Three months after announcing its return, the team for Atlanta’s historic Tara Theatre today secured its operating permits and set its grand re-opening for May 25.
Reopening as a sister cinema to The Plaza Theatre in the Poncey-Highland neighborhood, the Tara will present art house and independent films daily starting Thursday. The grand re-opening evening will include a brief afternoon ceremony followed by ticketed screenings of four films with nods to the venue’s history including:
- Stanley Kramer’s “It’s a Mad Mad Mad Mad World” (1963) featuring Milton Berle and Spencer Tracy
- George Lucas’ “Star Wars” (1977) featuring Carrie Fisher, Harrison Ford and Mark Hamill, first introduced to Atlanta by the Tara … long, long ago in a galaxy far, far and away
- Robert Zemeckis’ “Back To The Future Part II” (1989) featuring Michael J. Fox and Christopher Lloyd
- Todd Field’s “Tár” (2022) featuring Cate Blanchett, which was the last film presented at Tara Theatre when it closed in November.
Exact ceremony, film showtimes and ticketing details will be announced via the theatre website TheTaraAtlanta.com later this week. Anyone who supported the venue with advance ticket or gift card purchases may use their credits to secure tickets to the opening weekend films or hold for future use.
“We selected these historic films for our grand re-opening night to celebrate multiple decades of cinema fans who enjoyed Tara Theatre since its opening in the summer of 1968,” said Chris Escobar, owner of The Plaza Theatre and Tara Theatre, and executive director of Atlanta Film Society.
In addition to the special films selected for May 25, the Memorial Day weekend roster of films includes three recently released independent films:
- Paul Schrader’s “Master Gardener” (2022) featuring Joel Edgerton and Sigourney Weaver
- Laurel Parmet’s “The Starling Girl” (2023) featuring Eliza Scanlan and Lewis Pullman
- Nicole Holofcener’s “You Hurt My Feelings” (2023) featuring Julia Louis-Dreyfus and Tobias Menzies
Escobar—who earlier this year negotiated an agreement with Halpern Enterprises, owners of the Cheshire Square shopping center where the Tara Theatre is located at 2345 Cheshire Bridge Road NE—first announced the return of Tara Theatre, as well as a new nonprofit fundraising campaign in support of the theatre’s long-term viability, during the closing event for the 2023 Atlanta Jewish Film Festival held Feb. 21.
Since its inception on Feb. 22, the fundraising campaign achieved its original goal of $50,000, earning $50,637.25 by April 11. At that time, the theatre sold $29,972.25 in advance gift cards and tickets, and raised $20,665 in donations. Since mid-April, the team has continued toward a stretch goal of $75,000 intended to help restore or celebrate the original Mid-Century look for the ‘now playing’ and ‘coming attractions’ sign facing the intersection of LaVista Road at Cheshire Bridge. Donations are still accepted via TheTaraAtlanta.com.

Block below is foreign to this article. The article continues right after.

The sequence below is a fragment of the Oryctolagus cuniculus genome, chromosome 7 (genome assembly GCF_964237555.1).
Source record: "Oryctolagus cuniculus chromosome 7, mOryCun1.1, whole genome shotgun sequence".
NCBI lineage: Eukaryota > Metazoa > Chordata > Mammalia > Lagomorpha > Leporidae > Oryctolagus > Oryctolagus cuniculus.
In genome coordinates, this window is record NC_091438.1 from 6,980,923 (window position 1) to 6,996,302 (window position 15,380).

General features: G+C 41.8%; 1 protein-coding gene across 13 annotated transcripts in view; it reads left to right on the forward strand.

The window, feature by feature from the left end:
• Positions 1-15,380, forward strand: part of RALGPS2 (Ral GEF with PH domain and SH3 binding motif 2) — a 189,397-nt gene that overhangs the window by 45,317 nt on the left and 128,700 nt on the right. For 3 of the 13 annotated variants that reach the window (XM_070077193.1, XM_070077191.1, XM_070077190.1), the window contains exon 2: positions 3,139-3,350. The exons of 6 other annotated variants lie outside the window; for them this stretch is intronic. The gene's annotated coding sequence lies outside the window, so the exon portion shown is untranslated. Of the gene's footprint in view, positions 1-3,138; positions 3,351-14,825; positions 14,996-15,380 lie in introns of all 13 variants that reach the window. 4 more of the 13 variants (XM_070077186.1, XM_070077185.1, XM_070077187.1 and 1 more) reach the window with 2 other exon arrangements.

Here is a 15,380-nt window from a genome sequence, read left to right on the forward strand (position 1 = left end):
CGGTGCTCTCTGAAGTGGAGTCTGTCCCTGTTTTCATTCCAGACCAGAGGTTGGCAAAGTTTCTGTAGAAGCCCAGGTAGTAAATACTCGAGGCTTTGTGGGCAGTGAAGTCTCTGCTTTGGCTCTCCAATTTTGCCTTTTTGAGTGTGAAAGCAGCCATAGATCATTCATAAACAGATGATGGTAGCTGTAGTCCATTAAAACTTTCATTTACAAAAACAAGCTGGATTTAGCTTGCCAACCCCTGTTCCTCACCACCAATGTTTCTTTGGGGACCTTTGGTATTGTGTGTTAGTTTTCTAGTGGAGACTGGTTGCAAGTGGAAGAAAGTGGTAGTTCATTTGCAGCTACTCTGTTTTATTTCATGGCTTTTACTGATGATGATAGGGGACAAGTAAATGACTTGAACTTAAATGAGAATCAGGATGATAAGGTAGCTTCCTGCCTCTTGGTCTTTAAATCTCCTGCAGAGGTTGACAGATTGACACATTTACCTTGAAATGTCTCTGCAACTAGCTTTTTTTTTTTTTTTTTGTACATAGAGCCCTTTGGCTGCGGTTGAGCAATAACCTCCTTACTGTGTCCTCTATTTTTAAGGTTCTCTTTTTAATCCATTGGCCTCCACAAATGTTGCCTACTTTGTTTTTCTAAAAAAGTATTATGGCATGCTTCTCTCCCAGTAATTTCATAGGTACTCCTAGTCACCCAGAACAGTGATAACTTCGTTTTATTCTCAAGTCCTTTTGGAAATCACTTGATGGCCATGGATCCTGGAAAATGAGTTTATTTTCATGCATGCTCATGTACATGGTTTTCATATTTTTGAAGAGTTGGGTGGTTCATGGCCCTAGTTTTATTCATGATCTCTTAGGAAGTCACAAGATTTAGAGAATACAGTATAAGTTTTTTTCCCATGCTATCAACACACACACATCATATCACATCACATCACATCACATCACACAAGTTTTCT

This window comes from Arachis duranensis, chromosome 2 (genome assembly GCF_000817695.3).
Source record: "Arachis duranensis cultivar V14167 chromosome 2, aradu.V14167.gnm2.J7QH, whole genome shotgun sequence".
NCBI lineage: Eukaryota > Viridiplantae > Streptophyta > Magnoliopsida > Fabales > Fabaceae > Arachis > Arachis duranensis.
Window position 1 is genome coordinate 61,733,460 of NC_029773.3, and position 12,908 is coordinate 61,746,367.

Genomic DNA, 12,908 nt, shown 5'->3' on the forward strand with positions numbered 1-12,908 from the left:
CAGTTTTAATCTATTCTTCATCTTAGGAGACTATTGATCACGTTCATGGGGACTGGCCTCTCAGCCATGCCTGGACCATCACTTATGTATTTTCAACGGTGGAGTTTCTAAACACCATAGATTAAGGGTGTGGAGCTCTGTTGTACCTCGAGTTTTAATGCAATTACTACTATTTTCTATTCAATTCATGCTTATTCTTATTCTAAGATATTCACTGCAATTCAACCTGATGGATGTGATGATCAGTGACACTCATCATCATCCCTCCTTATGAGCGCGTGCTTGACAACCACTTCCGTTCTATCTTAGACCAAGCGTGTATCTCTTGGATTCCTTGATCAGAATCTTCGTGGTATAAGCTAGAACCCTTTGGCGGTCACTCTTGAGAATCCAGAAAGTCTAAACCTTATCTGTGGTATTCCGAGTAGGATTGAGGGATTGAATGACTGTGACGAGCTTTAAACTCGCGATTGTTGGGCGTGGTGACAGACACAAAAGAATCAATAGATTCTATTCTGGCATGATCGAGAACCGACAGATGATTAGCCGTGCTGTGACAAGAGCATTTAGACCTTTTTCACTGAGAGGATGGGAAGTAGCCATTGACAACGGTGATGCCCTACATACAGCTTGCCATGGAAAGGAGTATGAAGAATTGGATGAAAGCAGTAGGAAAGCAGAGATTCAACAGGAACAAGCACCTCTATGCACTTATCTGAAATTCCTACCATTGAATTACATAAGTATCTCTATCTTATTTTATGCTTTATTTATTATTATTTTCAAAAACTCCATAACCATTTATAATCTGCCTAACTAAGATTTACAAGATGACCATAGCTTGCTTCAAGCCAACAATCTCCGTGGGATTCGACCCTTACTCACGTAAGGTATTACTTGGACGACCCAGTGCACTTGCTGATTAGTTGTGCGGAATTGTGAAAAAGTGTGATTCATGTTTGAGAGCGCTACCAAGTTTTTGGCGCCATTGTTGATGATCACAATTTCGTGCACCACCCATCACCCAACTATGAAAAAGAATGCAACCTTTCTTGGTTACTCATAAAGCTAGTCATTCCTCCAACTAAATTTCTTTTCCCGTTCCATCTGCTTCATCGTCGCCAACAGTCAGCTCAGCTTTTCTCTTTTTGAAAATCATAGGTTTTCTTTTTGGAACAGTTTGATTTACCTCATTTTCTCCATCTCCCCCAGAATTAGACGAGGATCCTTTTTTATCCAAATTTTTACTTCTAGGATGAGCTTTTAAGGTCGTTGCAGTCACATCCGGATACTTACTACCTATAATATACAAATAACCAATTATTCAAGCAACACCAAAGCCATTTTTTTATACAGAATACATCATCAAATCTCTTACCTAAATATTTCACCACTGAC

“For almost 55 years Atlanta’s Tara Theatre created cherished memories and entertainment for countless moviegoers,” said Escobar. “It is an honor and privilege for our team to create a sustainable future for this valuable landmark that will enable new generations of Atlantans to celebrate films of the past, present and future.”
The theater reopens with nine team members—including three part-time executive team members, one full-time staff member and three part-time team members. Several of the team members are returning from their previous position at Tara Theatre during its prior operations. Additional part-time team members are being recruited, with resumes being accepted via email@example.com.
The Tara Theatre LLC team for the reopening and management of the venue also includes cinema booker/operator Michael Spaeth and his wife, Kris Spaeth, as well as Steve & Midge Krams of Magna-Tech Electronic as equity partners with Escobar. Also, since the Tara announcement, Matthew Rowles, Zina Sponiarova, Jonny & Gayle Rej and Michael Furlinger joined The Tara ownership group.
Magna-Tech Electronic provided the equipment and installation of Tara’s new projection technology which will include new digital formats as well as upcoming installation of historic 35mm and 70mm film projectors, making The Plaza and Tara the city’s only theatres with both types of older film projection units.
“For the first time in more than a decade, The Tara will be a cinema regularly presenting films in their original formats,” said Escobar, who added the first reel-to-reel films will debut at Tara during the summer.
Escobar also said the Tara will create a robust schedule of events featuring classic film, art house releases and independent films. This format brings back some of the traditions established during the first few decades of operation after Loews opened Tara Theatre in 1968 or “the Lefont years” starting in 1980 through their transition to United Artists.